(CNN)Sexual assault victims who publicly discuss their experiences using their real names could face up to four months in prison, under a new law passed in the Australian state of Victoria, sparking outrage among campaigners.
Sexual assault survivors face jail in Australia if they publicly identify themselves under new law
Changes to the state's Judicial Proceedings Reports Act, which were made quietly in February, make it an offense for anyone to publicly disseminate information that leads to the identification of a victim of sexual assault.
The law makes no allowances for the victims themselves, meaning that they could be prosecuted for discussing their own experiences in the media, on television, online or by writing a book, unless they use a fake name.
Critics have described the amendment as a "gag" law, and have launched the #LetUsSpeak campaign demanding that the state's government changes the regulations.
"This has been described as a 'win' for paedophiles and rapists, and is a huge blow for survivors who no longer have the legal right to speak out," campaigner Nina Funnell wrote on a fundraising page that has raised more than $42,000 AUD (about $30,300 USD).
She said the law in Victoria, Australia's second most populous state, would leave survivors unable to discuss their experiences.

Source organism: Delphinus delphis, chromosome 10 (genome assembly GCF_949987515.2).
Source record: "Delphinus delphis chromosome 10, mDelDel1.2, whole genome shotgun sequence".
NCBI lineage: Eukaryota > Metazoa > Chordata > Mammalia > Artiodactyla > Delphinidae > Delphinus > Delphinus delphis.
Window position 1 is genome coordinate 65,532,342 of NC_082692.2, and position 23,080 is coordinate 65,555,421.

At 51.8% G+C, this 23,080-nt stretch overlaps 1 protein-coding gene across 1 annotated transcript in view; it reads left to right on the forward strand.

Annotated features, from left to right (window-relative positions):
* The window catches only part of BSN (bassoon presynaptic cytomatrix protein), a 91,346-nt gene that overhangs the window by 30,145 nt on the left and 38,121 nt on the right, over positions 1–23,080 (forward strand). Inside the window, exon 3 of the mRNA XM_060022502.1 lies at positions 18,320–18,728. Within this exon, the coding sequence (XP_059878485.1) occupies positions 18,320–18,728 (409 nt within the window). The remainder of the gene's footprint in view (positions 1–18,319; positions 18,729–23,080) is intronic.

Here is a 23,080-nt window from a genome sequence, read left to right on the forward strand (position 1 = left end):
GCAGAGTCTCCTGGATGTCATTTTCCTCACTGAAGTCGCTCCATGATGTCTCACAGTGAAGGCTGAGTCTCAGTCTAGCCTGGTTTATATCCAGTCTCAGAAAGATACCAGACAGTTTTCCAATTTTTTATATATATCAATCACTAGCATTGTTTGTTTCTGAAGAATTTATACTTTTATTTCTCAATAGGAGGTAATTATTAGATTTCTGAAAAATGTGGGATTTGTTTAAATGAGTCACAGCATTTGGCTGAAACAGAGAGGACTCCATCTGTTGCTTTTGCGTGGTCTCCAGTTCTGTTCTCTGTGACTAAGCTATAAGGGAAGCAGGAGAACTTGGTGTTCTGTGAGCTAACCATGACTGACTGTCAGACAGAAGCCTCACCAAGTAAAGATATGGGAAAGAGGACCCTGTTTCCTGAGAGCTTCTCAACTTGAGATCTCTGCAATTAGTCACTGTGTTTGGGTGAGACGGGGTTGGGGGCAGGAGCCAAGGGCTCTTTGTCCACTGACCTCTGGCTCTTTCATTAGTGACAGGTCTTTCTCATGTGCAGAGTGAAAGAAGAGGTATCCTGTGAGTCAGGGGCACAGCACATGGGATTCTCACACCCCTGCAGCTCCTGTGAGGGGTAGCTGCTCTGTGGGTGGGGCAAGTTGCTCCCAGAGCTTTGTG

The legislation, amended on February 7, allows a survivor to publish their identity only at the behest of a court motion or an approved application to the court, which critics say can be prohibitively expensive to pursue. Adult survivors will not be able to automatically waive their right to anonymity as they can in all other Australian states.
The law prohibits publication of a victim's name "in a book, newspaper, magazine or other written publication," a television or radio broadcast, a "public exhibition," or through electronic communication. A fine or maximum prison sentence of four months is stipulated.
"As a result of the new laws, these survivors and others are now being forced to return to court at their own expense and inconvenience, to obtain court orders to speak publicly about their cases," Funnell wrote. "This can and is costing survivors thousands of dollars."
Funnell previously campaigned to overturn a similar law in Tasmania.